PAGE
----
Inspiring students: Srinivasa Ramanujan

Image credit: Charles F. Wilson

In 2013, an article was published in this paper about the Indian mathematician Srinivasa Ramanujan - more specifically, an article about the movie The Man Who Knew Infinity, a biography of his life. Ramanujan’s life was – and remains – an incredible story.

Ramanujan came from humble academic beginnings: a sole interest in mathematics hindered his advancement in school, his failure in non-mathematical coursework leading to the loss of a scholarship to study at Government College in Kumbakonam. But Ramanujan was a legendary mathematician even at a young age, mastering advanced trigonometry by the age of twelve, re-discovering Euler’s identity independently, and conducting research on Bernoulli numbers at the age of 17. So, to continue his mathematical studies, he became a clerk at the Madras Port Trust Office in order to support himself while enrolling in another college.

It was at this time, around 1912-13, that Ramanujan wrote to three academics at Cambridge about his theorems. One of those academics was G. H. Hardy of Trinity College. Hardy, and Littlewood, also a mathematician at Trinity, found many of the theorems that had been sent to them unusual and thought-provoking – which led to an invitation for Ramanujan to come to the University of Cambridge to develop his mathematical research.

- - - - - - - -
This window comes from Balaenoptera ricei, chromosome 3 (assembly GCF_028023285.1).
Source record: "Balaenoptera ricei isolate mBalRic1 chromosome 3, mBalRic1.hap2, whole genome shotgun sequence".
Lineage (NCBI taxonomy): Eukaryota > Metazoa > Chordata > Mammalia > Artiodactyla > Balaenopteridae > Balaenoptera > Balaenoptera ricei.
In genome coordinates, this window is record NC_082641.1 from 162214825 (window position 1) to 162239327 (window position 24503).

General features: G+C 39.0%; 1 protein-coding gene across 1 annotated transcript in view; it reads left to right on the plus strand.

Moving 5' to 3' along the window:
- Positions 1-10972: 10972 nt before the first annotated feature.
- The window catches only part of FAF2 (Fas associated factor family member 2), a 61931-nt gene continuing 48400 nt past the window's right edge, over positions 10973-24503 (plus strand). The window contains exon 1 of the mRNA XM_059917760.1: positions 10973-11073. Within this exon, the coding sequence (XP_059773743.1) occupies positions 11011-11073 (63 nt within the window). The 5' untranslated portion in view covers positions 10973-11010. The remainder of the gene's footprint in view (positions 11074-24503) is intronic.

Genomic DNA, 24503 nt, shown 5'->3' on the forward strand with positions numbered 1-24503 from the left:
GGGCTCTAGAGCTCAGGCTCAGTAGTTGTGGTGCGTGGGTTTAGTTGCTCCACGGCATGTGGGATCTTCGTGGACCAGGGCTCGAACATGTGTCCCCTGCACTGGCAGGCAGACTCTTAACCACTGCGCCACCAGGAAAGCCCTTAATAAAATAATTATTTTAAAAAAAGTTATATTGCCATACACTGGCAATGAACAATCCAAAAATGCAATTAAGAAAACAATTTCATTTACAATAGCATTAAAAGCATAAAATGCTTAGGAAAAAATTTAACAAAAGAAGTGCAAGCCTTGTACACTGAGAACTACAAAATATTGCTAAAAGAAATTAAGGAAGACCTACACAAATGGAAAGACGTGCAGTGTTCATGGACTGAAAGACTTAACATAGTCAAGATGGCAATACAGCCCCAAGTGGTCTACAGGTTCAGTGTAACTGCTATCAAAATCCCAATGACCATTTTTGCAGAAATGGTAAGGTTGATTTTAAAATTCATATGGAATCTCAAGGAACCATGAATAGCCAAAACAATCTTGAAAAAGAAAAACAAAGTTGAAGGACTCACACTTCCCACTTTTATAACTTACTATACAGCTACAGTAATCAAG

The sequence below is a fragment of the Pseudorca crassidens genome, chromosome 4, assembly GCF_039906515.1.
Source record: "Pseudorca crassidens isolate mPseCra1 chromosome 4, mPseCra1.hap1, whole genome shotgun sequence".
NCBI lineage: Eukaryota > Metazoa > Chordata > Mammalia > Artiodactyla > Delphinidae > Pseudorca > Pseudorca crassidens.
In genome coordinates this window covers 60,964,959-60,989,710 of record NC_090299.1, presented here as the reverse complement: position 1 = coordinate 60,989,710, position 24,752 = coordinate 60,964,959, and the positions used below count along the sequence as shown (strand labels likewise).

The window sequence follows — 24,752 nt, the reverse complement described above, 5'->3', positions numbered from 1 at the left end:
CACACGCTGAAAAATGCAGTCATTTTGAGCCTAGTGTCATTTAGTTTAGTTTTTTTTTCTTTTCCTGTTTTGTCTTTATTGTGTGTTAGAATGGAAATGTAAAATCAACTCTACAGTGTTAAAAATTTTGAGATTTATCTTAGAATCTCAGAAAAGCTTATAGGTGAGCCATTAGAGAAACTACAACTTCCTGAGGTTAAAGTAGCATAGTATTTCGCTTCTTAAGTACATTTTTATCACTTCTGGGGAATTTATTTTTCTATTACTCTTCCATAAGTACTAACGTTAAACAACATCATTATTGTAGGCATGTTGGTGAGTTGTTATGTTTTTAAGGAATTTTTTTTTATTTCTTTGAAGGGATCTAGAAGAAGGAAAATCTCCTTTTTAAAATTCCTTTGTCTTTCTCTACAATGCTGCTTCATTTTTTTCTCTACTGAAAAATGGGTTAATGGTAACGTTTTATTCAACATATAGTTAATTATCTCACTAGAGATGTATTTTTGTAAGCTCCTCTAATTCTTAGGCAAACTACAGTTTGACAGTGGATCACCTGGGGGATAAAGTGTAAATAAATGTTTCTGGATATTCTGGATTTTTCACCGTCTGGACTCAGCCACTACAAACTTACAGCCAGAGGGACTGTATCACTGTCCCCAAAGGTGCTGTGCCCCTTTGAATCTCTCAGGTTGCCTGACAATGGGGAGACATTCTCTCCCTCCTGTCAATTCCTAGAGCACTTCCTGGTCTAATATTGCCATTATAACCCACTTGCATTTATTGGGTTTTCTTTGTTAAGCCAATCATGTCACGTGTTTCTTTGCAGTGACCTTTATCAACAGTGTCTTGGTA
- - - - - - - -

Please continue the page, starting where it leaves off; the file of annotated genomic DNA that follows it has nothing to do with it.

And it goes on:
But Ramanujan was a Brahmin, which prohibited him from crossing the ocean; his mother in particular was opposed to Srinivasa making the voyage. It was only after receiving her consent that Ramanujan could make the journey from India to Cambridge, arriving in April 1914. The challenges didn’t end there for Ramanujan: Robert Kanigel, the author of The Man Who Knew Infinity (the inspiration behind the movie of the same name), told me there was real racism that made Cambridge an “unwarm atmosphere” at the time.

It is unclear the extent to which Ramanujan experienced this first hand, but he continued to overcome difficulties he faced to excel at Cambridge, becoming the first Indian fellow of Trinity College and the Royal Society. As Mr. Kanigel told me, it was inspiring that he prevailed; there were strong social forces against him, which he overcame. For this, Mr. Kanigel believes Ramanujan is something of an everyman: he was a once in a century genius, but his story stands for all people with ambitions, hopes and dreams.

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